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EDITED INTO OBLIVION:


[edit on 10-10-2009 by Malcram]



posted on Oct, 10 2009 @ 01:38 PM
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Originally posted by Soylent Green Is People

Well, I propose that if Kitt Peak Observatory saw a flash at the same time and place they were supposed to see the impact occur, it was probably the impact.


Well we are making progess! You have moved from 'it was' and 'it is proof' to 'it was probably'.



I suppose you personally could choose to not believe this Kitt Peak saw was the flash of impact.


Kitt Peak saw a flash. That's the fact. 'Flash of impact" is the leap of faith. That's fair enough, but lets call it what it is.



However, then you would choose to believe that the coincidental time, place, and spectral analysis of the flash seen by Kitt Peak and by LCROSS is meaningless. I suppose that's your prerogative.


Well, seeing a flash is "proof" that a flash was observed. That's it's meaning. That it was the flash of impact is an assumption, and just as you feel there are good reasons to assume that this tiny flash was the impact, there are others who feel that there are good reasons to think it's not, such as there being multiple 'flashes" in and around the area even prior to impact, and the flash being far too small to account for an impact of this size, as well as the fact that other evidence for the LCROSS impact is missing, and so on.


[edit on 10-10-2009 by Malcram]



posted on Oct, 10 2009 @ 01:40 PM
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Just throwing something out into this conversation.

So we sent countless orbital probes and landed probes on mars and yet we chose to intentionally crash an object so we from earth would obtain readings.

Has anyone calculated the cost of this little project in comparison to landing a lunar probe or probes and they sure as hell would be far more efficient than crashing an object. ?????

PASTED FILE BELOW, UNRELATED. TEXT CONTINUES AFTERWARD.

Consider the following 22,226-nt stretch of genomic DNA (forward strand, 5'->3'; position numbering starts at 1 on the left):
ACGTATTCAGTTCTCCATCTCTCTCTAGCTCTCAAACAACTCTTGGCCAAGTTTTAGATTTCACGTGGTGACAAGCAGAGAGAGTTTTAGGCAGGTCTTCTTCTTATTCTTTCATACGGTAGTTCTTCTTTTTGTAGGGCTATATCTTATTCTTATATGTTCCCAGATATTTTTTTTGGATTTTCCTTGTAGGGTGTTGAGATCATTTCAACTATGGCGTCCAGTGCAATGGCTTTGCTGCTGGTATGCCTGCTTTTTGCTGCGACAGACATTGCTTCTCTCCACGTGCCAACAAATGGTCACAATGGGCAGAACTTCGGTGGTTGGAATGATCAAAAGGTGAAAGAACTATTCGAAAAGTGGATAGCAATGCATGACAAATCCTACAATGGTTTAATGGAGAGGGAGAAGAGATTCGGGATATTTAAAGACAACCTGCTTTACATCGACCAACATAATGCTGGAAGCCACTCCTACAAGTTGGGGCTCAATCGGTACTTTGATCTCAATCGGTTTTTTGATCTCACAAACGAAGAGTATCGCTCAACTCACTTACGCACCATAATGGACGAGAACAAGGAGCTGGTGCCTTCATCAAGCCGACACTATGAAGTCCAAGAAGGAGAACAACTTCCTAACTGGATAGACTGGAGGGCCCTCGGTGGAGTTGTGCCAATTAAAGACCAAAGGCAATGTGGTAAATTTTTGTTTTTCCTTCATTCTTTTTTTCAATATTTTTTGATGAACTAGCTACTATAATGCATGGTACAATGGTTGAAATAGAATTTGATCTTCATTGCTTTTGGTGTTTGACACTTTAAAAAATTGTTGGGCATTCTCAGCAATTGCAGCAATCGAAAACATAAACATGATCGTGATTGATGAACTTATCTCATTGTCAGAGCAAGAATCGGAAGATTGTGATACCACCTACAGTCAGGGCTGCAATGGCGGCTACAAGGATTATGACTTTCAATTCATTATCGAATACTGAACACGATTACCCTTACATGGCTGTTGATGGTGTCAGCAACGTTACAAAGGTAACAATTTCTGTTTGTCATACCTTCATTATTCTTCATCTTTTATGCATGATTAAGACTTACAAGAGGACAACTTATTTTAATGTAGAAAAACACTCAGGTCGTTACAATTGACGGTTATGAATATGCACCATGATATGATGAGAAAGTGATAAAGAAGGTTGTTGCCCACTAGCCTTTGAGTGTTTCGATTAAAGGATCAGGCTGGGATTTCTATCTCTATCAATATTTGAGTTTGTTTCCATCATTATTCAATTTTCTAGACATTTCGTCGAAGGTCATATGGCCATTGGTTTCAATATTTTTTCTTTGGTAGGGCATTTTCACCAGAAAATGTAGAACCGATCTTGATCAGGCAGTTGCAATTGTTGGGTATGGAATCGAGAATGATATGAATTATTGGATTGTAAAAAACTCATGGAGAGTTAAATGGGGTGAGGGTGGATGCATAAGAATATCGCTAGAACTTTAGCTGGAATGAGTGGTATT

Has anyone notice the chatter across the net referring to the non visual spectrum and electromagnetic anomalies prior, during and after our useless attempt to scan, monitor and trace.

Lets see how fast before the earths natural weather changes similar to the consecutive earthquakes we all have been witnessing. We have rang the doorbell in the past and they chose not too answer, this time we decided to throw a brick through the window.


[edit on 10-10-2009 by tristar]



posted on Oct, 10 2009 @ 01:43 PM
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reply to post by Soylent Green Is People
 


If 2 FRIENDS(NASA and the Kitt Peak Observatory) come to you and say the aliens are true because we have some green blood would you believe them?

Yes it is a good example to show you not to believe anyone and anything.

Don't you think the fact that the other 2 Observatories didn't see anything?



posted on Oct, 10 2009 @ 02:03 PM
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reply to post by Malcram
 

Impact of this size? It was a small impact. Please provide any statement by anyone (any scientist that is) that a brilliant flash was expected.